Just one day shy of her 16th birthday, Ukrainian Marta Kostyuk fought back from the brink twice to defeat American Kristie Ahn 6-7 (1), 6-3, 9-7 and reach the final round of Wimbledon qualifying on Wednesday.
Ahn served for the match twice but Kostyuk refused to fold as she stepped closer to making her Wimbledon main draw debut with a hard-fought two-hour 42-minute triumph, which she celebrated with a signature acrobatic backward flip on court.
Kostyuk, who made a surprise run to the third round of the Australian Open last January to become the youngest woman to make that stage in Melbourne since Martina Hingis in 1996 next faces Spaniard Sara Sorribes Tormo on Thursday.
“I was just so happy that I went through this second round because last year I was losing straight in Roland Garros, Wimbledon and US Open, so I was like this one I have to win. I feel like I’ve broken the wall,” Kostyuk said after the match.
“I was so pissed the whole match, I have no idea why. I was just tired probably.”
With Wimbledon fast-approaching, many are tipping Roger Federer to defend his title at the All England Club and claim a record-extending ninth trophy there.
He is likely to be seeded No. 1 at SW19, despite losing the top spot to Rafael Nadal after falling to Borna Coric in the Halle final last Sunday.
Wimbledon apply a special formula to the 32 seeds in the main draw, reshuffling them according to their recent results on grass.
The final seedings list will be published on Wednesday, and will probably see world No. 5 Marin Cilic get bumped up to the No. 3 seed spot, due to his two runner-up showings at Queens and Wimbledon last year, and his title triumph at Queens on Sunday.
But outside the seeds, there are several players who can create surprises on grass. Here are five unseeded direct entrants to watch at Wimbledon next week.
The 31-year-old Frenchman is enjoying a stunning grass court season in which he has won 12 matches on the surface out of 14 contested in the past three weeks. He won the Surbiton Challenger, made the finals at s-Hertogenbosch and reached the semi-finals at Queens, where he lost a tight two-setter to Novak Djokovic.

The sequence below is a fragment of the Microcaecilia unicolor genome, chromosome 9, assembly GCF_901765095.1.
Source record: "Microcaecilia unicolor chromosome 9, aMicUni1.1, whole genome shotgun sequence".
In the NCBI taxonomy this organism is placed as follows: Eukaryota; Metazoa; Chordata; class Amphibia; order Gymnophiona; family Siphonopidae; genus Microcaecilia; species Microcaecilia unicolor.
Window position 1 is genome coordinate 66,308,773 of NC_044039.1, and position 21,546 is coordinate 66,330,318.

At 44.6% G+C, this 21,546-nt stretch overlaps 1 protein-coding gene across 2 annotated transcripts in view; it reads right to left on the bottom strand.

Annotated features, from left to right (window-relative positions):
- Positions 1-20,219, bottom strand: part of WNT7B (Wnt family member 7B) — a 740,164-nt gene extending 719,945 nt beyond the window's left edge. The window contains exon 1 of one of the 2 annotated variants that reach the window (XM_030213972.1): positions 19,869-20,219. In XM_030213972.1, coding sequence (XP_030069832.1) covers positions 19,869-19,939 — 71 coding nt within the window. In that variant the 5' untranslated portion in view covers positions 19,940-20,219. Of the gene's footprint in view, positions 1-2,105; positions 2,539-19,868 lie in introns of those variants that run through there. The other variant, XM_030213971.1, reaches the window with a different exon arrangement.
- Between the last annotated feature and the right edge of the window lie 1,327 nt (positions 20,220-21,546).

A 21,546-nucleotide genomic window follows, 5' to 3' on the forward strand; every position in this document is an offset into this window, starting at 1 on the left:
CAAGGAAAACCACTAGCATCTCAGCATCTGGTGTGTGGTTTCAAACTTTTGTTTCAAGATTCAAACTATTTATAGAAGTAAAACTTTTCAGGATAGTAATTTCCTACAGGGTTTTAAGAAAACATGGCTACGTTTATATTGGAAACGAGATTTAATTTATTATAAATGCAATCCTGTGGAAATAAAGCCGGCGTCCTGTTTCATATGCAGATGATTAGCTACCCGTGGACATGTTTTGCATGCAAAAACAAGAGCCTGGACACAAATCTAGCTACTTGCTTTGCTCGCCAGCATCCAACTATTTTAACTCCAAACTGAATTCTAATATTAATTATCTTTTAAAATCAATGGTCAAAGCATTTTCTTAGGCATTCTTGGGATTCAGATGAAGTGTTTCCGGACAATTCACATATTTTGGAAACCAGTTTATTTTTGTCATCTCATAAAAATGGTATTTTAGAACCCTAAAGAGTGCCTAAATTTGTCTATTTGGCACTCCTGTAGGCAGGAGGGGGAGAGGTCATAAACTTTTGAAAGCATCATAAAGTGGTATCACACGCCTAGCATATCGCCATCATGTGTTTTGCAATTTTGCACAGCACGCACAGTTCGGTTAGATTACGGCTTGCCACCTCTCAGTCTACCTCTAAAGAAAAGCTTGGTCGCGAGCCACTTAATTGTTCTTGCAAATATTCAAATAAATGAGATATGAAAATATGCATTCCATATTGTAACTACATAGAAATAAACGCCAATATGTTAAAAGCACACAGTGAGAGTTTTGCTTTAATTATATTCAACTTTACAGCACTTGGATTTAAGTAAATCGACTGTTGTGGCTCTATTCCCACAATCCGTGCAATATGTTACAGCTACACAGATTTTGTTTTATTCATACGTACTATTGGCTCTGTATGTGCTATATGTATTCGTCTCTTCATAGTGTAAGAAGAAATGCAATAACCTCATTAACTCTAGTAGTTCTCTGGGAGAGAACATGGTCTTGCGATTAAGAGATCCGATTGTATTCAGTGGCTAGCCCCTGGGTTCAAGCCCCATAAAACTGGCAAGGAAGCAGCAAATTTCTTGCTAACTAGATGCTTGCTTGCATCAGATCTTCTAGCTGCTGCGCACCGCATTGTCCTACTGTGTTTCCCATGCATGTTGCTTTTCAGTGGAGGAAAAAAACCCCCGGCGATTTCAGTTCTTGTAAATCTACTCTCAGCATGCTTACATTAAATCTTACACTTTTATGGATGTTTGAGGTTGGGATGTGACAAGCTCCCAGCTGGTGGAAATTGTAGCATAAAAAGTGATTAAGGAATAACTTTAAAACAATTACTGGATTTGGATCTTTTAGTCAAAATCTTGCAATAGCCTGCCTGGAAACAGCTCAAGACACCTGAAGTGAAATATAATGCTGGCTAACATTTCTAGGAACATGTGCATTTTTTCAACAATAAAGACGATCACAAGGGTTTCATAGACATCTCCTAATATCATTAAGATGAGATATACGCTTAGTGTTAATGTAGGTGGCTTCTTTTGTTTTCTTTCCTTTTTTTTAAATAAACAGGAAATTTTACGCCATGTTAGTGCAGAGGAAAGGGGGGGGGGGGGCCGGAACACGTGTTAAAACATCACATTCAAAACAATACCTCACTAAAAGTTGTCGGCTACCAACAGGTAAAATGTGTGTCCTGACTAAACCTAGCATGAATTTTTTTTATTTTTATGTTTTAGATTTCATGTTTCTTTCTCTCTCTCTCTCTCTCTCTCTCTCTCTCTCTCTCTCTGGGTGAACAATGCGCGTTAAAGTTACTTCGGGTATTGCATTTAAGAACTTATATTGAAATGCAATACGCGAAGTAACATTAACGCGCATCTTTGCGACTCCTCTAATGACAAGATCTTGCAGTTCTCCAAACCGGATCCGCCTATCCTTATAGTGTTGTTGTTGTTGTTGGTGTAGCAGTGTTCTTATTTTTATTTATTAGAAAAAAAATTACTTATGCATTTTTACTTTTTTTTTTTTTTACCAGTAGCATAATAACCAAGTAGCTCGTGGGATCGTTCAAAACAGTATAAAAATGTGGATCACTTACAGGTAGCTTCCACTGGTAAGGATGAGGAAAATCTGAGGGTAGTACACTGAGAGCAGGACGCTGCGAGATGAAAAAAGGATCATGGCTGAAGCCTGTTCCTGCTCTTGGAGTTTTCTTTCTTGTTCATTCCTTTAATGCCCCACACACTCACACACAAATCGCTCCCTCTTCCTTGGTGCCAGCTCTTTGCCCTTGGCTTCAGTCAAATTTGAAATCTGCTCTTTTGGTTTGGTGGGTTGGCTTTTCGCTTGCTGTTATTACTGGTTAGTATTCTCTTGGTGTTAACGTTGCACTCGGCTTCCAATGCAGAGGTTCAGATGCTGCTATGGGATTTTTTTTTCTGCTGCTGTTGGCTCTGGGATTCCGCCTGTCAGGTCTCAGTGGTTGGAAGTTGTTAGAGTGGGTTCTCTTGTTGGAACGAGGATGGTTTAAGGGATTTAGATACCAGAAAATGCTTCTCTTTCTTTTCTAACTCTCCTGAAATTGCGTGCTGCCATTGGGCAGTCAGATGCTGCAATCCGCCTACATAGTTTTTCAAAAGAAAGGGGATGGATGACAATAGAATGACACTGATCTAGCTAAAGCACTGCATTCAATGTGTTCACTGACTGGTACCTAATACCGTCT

His best showing at Wimbledon is making the fourth round in 2014 and he’ll fancy his chances of going far next fortnight if his body holds up.
With a game tailored for grass, Lopez can probably spend his whole life playing on it. The 36-year-old Spaniard, currently down to No. 70 in the world, made back-to-back quarter-finals on the lawns of Stuttgart and Queens these past couple of weeks. He is a three-time Wimbledon quarter-finalist and is a first round many would like to avoid.
The 19-year-old Greek has limited experience on the surface, having played a total of six tour-level main draw matches on grass in his young career. But he made the semis at Wimbledon juniors in 2016, and qualified for the men’s main draw last year before losing in the first round to Dusan Lajovic. He has a game that could work well on the surface and his build-up to this Wimbledon included a quarter-final run in s-Hertogenbosch. He is ranked No. 35 in the world, which makes him one of the highest-ranked non-seeds in the draw.
Here's the men's seeds for Wimbledon (barring withdrawals), which will be confirmed on Wednesday. Federer still top seed despite losing world No 1 ranking to Nadal today.
— Stuart Fraser (@stu_fraser) June 25, 2018
The 35-year-old from Luxembourg has slipped to No. 60 in the world but he is always a dangerman on grass. He eliminated Rafael Nadal twice from Wimbledon, including last year in an epic five-setter en route to the quarter-finals. With a big serve and a strong net game, Muller can find his footing again on the lawns at SW19.
While he hasn’t confirmed yet whether he will play Wimbledon or not, his opening round win over Stan Wawrinka in Eastbourne on Monday was definitely encouraging. If Murray does decide to play, he will be unseeded as the world No. 156. Sidelined with a hip injury that required surgery and kept him out of the game for nearly a year, Murray has played just two tournaments since losing in the Wimbledon quarter-finals to Sam Querrey last season. He is a two-time champion at the All England Club and owns a 57-10 win-loss record there. If he plays, it means he’s ready to compete and will be a tough floater in the draw.
Andy Murray refused to commit to competing at Wimbledon next week despite securing his first victory in almost a year when overcoming Stan Wawrinka at the Nature Valley International.
The former world number one, who returned from hip surgery only last week, convinced in defeating Wawrinka 6-1 6-3 in only one hour and 17 minutes, suggesting he remains capable of being competitive at the All England Club where in July 2017 he secured his previous win.
A Grand Slam would instead present him with the potential challenge of five sets at a time when he has so far lost to Nick Kyrgios over three and overcome his Swiss opponent in two, but having shown signs of progress he said: “My health and my body are my priority right now.
“I will make that decision when I’m ready. If I feel like I’m in good enough shape, I’ll do it. If I don’t, then obviously I won’t play. I’m coming back from a very serious injury which is not easy.
“I’m not putting any pressure on myself to make that decision after one match here or two matches, because I don’t need to. I can decide when I want.
“The match with Nick was two hours 45 minutes, and the slams, you have to be prepared for four hours. That (against Kyrgios) obviously could have gone another couple of sets potentially, and I didn’t feel great the following day.”
In the second round on Wednesday he will face Kyle Edmund.